Aesthetically revolting
But ergonomically pleasing.

It looks so ugly on the 3DS and I don't think it's something you'd want to carry around with you- it definitely seems like a temporary fix for something that a later model might solve. (idk how I feel about this).
But it's really nice to hold ok! It replaces that annoying sharp handheld feel with something more akin to a controller. The only problem I have with holding it is that the Y button can be a pain to reach.

Twitter | C3 Writer/Moderator | Backloggery

SuperLink said:
I see the Circle Pad like this
Aesthetically revolting
But ergonomically pleasing.

I don't find it ergonomically pleasing at all. I think it could have bee shaped better. Saying that, I can still use it without too much hassle, although my hands are fairly small and I find it a little over sized.

I must say I would have liked Nintendo to have taken this oportunity to add rumble in the Circle Pad Pro too. It would have given it more reason to exist as an add on then.

I definitely think the Circle Pad Pro will make some games better to play (Metal Gear Solid will benefit a lot from it) and have used it to play Resident Evil.

Trepe said:
SuperLink said:
I see the Circle Pad like this
Aesthetically revolting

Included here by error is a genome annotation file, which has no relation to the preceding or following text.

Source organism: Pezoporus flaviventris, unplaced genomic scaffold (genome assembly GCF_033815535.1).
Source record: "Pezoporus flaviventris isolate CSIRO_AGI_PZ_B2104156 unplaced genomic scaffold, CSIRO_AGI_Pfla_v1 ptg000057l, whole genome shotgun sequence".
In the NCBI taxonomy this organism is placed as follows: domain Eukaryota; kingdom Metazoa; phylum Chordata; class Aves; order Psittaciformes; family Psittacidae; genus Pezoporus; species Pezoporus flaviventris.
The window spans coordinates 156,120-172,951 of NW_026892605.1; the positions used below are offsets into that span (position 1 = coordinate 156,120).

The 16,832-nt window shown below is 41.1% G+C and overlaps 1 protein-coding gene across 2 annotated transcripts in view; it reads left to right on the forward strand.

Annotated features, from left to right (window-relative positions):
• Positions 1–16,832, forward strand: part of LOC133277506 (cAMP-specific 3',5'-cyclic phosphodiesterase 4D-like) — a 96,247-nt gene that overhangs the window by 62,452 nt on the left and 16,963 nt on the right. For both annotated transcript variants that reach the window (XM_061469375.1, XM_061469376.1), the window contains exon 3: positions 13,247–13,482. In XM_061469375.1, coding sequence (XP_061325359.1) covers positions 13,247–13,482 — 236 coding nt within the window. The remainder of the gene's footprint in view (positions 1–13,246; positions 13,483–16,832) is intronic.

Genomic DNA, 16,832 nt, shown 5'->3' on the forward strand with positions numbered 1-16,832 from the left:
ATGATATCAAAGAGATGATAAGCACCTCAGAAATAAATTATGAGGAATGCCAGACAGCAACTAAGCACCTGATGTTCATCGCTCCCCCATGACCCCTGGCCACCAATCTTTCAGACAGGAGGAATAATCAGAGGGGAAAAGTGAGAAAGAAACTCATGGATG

But ergonomically pleasing.

I don't find it ergonomically pleasing at all. I think it could have bee shaped better. Saying that, I can still use it without too much hassle, although my hands are fairly small and I find it a little over sized.

I must say I would have liked Nintendo to have taken this oportunity to add rumble in the Circle Pad Pro too. It would have given it more reason to exist as an add on then.

I definitely think the Circle Pad Pro will make some games better to play (Metal Gear Solid will benefit a lot from it) and have used it to play Resident Evil.

YES! I was just thinking the same thing, if they can add rumble in the thinest of smartphones surely they can add something into this bulk piece of doodoo Smilie

I don't think rumble and 3D would mesh well.

NNID: crackedthesky
My blog, mostly about writing: http://www.davidjlovato.com

justonesp00lturn said:
I don't think rumble and 3D would mesh well.

I agree, but then again 3D and Gyro don't mesh well either.

So one or the other, 3D, Gyro and hypothetical Rumble are all optional features after all.

( Edited 30.01.2012 18:21 by SuperLink )

Twitter | C3 Writer/Moderator | Backloggery

Rumble won't affect 3D whats so ever, unless you want rumble which makes your 3DS give you a spaz attack, slight rumble like in smart phones would do, not a big ask.

Irfy said:
Rumble won't affect 3D whats so ever, unless you want rumble which makes your 3DS give you a spaz attack, slight rumble like in smart phones would do, not a big ask.
Lol, I somehow read that sentence as "unless you want to rumble along with your 3DS.." and almost died laughing when imagining someone doing that. Smilie

bounlod (guest) 02.02.2012#10

yesSmilie